September 2005 /      October 2005 /      November 2005 /      December 2005 /      January 2006 /      February 2006 /      March 2006 /      April 2006 /      May 2006 /      June 2006 /      July 2006 /      August 2006 /      September 2006 /      October 2006 /      November 2006 /      December 2006 /      January 2007 /      February 2007 /      March 2007 /      April 2007 /      May 2007 /      June 2007 /      July 2007 /      August 2007 /      September 2007 /      October 2007 /      November 2007 /      December 2007 /      January 2008 /      February 2008 /      March 2008 /      April 2008 /      May 2008 /      June 2008 /      July 2008 /      August 2008 /      September 2008 /      October 2008 /      November 2008 /      December 2008 /      January 2009 /      February 2009 /      March 2009 /      April 2009 /      May 2009 /      June 2009 /      July 2009 /      August 2009 /      September 2009 /      October 2009 /      November 2009 /      December 2009 /      January 2010 /      February 2010 /      March 2010 /      April 2010 /      May 2010 /      June 2010 /      July 2010 /      August 2010 /      September 2010 /      October 2010 /      November 2010 /      December 2010 /      January 2011 /      February 2011 /      March 2011 /      April 2011 /      May 2011 /      June 2011 /      July 2011 /      August 2011 /      September 2011 /      October 2011 /      November 2011 /      December 2011 /      January 2012 /      February 2012 /      March 2012 /      April 2012 /      May 2012 /      June 2012 /      July 2012 /      August 2012 /      September 2012 /      October 2012 /      November 2012 /      December 2012 /      January 2013 /      February 2013 /      March 2013 /      April 2013 /      May 2013 /      June 2013 /      July 2013 /      August 2013 /      September 2013 /      October 2013 /      November 2013 /      December 2013 /      January 2014 /      February 2014 /      March 2014 /      April 2014 /      May 2014 /      June 2014 /      July 2014 /      August 2014 /      September 2014 /      October 2014 /      November 2014 /      December 2014 /      January 2015 /      February 2015 /      March 2015 /      April 2015 /      May 2015 /      June 2015 /      July 2015 /      August 2015 /      September 2015 /      October 2015 /      November 2015 /      December 2015 /      January 2016 /      February 2016 /      March 2016 /      April 2016 /      June 2016 /      July 2016 /      August 2016 /      September 2016 /      October 2016 /      November 2016 /      December 2016 /      January 2017 /      February 2017 /      March 2017 /      May 2017 /      June 2017 /      July 2017 /      August 2017 /      September 2017 /      October 2017 /      November 2017 /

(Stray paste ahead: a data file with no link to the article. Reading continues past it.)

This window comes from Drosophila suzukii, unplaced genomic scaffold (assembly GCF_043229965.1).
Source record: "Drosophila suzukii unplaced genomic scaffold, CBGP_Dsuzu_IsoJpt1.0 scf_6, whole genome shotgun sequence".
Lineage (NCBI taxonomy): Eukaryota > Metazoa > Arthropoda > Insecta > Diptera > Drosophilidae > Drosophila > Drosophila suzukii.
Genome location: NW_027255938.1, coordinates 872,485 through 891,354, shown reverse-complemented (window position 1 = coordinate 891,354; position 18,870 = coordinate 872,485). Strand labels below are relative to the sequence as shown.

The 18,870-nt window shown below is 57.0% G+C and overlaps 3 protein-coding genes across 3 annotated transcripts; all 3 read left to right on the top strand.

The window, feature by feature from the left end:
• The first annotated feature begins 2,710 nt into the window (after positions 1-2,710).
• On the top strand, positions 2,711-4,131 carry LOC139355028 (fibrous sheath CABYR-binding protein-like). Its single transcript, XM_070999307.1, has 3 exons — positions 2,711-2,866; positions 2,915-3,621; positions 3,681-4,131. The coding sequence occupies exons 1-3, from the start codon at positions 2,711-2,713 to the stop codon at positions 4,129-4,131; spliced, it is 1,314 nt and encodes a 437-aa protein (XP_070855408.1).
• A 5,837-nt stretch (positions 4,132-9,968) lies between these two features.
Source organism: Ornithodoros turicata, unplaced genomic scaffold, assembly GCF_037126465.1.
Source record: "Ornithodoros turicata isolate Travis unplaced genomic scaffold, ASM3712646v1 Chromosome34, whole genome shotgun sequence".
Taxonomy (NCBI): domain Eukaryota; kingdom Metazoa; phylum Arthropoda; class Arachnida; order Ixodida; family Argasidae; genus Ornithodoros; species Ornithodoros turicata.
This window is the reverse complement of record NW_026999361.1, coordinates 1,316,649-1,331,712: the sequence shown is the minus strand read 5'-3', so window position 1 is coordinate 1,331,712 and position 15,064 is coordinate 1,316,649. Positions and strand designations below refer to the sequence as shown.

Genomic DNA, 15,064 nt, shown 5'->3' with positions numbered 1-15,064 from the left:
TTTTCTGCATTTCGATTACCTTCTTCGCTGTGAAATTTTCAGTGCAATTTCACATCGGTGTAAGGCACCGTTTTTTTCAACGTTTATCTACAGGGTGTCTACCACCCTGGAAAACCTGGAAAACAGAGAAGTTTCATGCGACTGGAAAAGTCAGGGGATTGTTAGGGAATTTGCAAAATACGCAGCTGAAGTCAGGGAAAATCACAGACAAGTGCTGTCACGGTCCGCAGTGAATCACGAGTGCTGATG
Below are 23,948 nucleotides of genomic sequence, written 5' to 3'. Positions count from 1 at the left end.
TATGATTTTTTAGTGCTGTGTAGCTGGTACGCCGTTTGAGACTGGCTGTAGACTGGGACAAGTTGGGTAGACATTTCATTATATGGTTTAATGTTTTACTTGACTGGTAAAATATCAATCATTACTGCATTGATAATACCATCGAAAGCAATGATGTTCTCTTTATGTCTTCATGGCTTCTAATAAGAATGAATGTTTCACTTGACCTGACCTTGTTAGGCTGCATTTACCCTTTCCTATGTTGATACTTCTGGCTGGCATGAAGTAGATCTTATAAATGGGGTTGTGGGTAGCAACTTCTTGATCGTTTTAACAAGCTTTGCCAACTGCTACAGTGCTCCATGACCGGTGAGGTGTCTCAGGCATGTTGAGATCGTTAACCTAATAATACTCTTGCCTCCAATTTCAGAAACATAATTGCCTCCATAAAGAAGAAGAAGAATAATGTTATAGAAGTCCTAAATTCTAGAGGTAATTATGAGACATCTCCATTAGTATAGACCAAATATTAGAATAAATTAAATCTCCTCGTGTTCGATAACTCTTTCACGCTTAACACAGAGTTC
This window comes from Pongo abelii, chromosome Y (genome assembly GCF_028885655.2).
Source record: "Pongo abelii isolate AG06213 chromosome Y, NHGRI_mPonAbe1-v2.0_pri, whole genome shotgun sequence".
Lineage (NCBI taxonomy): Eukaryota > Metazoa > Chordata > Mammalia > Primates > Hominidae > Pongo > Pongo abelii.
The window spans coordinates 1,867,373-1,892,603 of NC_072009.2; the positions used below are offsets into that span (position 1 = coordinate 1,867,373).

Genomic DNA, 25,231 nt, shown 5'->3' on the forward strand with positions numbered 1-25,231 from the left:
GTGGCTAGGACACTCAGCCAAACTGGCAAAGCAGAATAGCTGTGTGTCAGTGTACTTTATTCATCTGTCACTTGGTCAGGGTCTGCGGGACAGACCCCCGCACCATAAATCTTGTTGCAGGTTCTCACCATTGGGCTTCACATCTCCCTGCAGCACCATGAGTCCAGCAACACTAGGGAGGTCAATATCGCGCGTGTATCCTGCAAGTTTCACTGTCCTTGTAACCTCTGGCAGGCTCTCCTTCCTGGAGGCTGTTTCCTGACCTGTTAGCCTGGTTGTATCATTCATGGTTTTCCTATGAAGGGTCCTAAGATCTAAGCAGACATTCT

Rebecca Crowell